The Beginning:

Our initial plan was to use a Seeed Studio NRF52 Xiao chip as our MCU.  However, due to shipping delays, we had to pivot to an ESP32.  Our goal was to make a glove, out of flex sensors and an IMU to track user gestures, which was supposed to be integrated on the NRF52 Xiao (we have since then switched to a separate IMU) and output different sounds depending on the gesture/orientation.

Our bare minimum goal was to be able to play out 12 distinct notes with 12 different gestures/hand positions.  However, some of our other goals were to be able to record output audio, modify output sounds, and utilize another IMU to generate a guitar strum sound from a similar movement.

The Work:

Once we received the components that we ordered (minus the NRF52 Xiao )': ), we went straight to work!

We started by soldering our flex sensors to wires, then connecting them to the ESP32 chip, using the ADC pins, and testing by utilizing the tornado web server example, which is written in Python, we were provided with in class.  We implemented it exactly like it was shown, and found that the server and websocket worked, and that the ESP32 was able to connect to the websocket via wifi.

Our microcontroller code is written in C++ and uses the Arduino framework.

We began by testing each of our components, making sure they each respond to a change in external stimuli.  We first tested our flex sensors:

Then, we tested our IMU:

Once we tested their functionality, we started with the programming.

We actually were able to make progress very quickly.  We programmed the flex sensors and sound output logic in parallel, as one team member worked on each part for one week.  With one day of work, we were already able to at least try playing a familiar nursery rhyme, using the principles of  ~binary counting~ !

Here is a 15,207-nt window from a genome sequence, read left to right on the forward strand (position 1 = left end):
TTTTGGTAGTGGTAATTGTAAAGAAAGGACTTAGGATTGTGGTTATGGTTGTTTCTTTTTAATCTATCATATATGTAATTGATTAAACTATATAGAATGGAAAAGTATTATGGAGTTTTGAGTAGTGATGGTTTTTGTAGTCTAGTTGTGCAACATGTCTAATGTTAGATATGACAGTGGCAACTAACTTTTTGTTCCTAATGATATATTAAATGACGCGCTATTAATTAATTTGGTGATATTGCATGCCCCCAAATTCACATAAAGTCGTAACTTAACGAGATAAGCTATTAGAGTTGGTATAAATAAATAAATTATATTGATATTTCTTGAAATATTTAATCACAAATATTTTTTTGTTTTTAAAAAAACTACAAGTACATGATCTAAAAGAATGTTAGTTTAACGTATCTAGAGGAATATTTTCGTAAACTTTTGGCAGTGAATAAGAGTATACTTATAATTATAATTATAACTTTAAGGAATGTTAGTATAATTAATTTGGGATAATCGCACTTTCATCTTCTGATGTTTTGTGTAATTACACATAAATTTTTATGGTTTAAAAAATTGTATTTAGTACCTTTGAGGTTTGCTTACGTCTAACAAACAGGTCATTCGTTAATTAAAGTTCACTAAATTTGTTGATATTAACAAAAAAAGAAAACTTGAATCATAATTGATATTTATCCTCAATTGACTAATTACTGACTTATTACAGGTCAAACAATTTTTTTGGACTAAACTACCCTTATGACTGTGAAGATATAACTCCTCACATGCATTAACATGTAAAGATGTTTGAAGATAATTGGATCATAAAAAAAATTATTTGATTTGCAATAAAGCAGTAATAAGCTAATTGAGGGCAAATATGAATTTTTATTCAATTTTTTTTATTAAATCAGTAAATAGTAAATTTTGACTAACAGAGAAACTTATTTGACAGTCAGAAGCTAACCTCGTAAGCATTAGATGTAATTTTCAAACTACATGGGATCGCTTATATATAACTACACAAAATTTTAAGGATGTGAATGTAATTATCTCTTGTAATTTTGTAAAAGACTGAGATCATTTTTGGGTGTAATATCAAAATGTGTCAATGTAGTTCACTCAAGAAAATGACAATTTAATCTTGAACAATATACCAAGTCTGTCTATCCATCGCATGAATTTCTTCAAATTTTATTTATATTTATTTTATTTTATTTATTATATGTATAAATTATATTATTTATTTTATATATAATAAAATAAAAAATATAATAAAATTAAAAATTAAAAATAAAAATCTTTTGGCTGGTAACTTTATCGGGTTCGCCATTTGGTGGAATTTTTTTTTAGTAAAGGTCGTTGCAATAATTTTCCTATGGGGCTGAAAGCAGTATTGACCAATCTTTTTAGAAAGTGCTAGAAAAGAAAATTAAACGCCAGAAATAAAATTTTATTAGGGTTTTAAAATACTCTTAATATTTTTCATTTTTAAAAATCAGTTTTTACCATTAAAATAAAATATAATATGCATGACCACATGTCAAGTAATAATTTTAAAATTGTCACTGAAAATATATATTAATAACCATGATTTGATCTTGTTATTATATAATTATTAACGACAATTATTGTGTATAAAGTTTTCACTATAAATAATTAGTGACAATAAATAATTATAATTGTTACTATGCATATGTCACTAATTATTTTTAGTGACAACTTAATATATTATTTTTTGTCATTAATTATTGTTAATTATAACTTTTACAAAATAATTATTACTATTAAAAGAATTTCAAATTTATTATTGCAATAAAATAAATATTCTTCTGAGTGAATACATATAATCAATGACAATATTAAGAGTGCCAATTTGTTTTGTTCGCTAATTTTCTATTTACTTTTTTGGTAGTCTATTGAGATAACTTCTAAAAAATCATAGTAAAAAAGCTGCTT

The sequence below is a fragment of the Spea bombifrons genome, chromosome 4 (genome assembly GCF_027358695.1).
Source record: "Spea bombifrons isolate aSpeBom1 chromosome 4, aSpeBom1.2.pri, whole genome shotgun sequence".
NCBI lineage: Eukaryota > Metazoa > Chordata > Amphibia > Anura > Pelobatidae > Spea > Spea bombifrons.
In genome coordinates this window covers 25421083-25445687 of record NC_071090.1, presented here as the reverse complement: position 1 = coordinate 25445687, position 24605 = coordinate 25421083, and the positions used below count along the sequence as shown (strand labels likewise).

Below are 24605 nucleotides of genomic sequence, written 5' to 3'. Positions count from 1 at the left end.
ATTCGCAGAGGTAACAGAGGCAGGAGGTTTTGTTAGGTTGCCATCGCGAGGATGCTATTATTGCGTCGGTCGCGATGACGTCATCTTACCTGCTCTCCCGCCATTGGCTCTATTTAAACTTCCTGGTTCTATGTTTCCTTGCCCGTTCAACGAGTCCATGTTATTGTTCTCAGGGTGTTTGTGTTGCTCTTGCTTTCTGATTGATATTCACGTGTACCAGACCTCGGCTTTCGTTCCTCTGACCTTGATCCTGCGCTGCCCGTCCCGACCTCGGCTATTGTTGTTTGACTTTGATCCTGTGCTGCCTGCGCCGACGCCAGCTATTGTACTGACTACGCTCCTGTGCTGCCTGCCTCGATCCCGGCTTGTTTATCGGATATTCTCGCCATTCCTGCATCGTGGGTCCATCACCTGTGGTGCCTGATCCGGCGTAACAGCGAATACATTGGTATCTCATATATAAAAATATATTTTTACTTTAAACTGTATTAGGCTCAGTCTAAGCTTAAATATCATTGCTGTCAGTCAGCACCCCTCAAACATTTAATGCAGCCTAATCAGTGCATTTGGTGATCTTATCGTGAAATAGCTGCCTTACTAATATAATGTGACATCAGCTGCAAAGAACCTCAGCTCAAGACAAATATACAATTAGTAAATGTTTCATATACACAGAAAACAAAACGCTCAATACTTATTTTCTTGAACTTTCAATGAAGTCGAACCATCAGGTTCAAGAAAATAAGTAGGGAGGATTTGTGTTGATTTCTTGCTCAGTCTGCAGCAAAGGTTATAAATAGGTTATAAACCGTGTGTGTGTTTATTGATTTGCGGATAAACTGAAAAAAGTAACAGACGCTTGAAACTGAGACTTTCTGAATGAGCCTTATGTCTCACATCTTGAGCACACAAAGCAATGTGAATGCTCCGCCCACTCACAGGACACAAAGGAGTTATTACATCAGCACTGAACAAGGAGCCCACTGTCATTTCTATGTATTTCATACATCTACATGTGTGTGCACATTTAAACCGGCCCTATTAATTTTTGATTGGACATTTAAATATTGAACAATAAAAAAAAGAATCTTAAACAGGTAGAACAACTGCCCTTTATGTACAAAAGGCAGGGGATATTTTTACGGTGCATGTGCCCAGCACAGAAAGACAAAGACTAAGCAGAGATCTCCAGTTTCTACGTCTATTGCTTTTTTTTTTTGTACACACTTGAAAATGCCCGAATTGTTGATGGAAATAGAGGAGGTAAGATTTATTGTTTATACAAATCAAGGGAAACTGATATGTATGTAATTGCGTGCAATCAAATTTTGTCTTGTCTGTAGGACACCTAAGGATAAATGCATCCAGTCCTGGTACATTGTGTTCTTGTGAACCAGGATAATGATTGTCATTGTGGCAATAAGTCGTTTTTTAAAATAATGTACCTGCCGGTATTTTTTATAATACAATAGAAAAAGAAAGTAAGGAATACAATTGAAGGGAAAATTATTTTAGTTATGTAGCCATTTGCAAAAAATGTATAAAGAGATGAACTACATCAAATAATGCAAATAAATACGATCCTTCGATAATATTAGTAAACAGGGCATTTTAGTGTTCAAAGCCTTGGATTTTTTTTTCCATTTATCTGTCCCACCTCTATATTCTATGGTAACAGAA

Additionally, we had to learn how to create and use the appropriate directories in the tornado server used to load and play out audio files.  In our case, we had to create a static directory, and reference it properly.

In Python code:

In HTML code:

While we were able to make some cool progress, we had to debug a little bit, making sure that the sounds were able to interrupt themselves in the middle of playing.  We also had to refine our thresholds/algorithm to prevent unintended sounds from being played.

A week later, we were able to fully utilize our flex sensors to generate different sounds.

Our flex sensor code for this iteration code is detailed below:

The ESP32 will send a byte value to the server as shown above, and the website will play out the note corresponding to that number.

Afterwards, we needed to refine our design by integrating the IMU.  We began by utilizing acceleration to add to our functionality.  In our case, a hand tap would switch which "mode" we would operate in.

The IMU was a pretty fun part of the project, and we did get some of the functionality we wanted for it on the final project. Right now, the gloves have two modes that they switch between, and that switch is achieved by a hard smack on a table (or a clap if we weren't attached to the breadboard). This is implemented through an interrupt on the IMU (pictured below). In a separate branch on the repo we got orientation working through the example of J Rowberg, who wrote the I2Cdevlib library for the MPU6050. It is currently not integrated into the full system, but that is in the works.

On the software side,  we started to modify the HTML and CSS code to get rid of clutter, and to partition the website into two: recording outputs and websocket messages.

The recording software took us some time to get right.  We switched approaches a few times, but eventually landed on a solution.

We created a gainNode from the AudioContext connected each audio object to the AudioContext gainNode.  From the gainNode, we had to...

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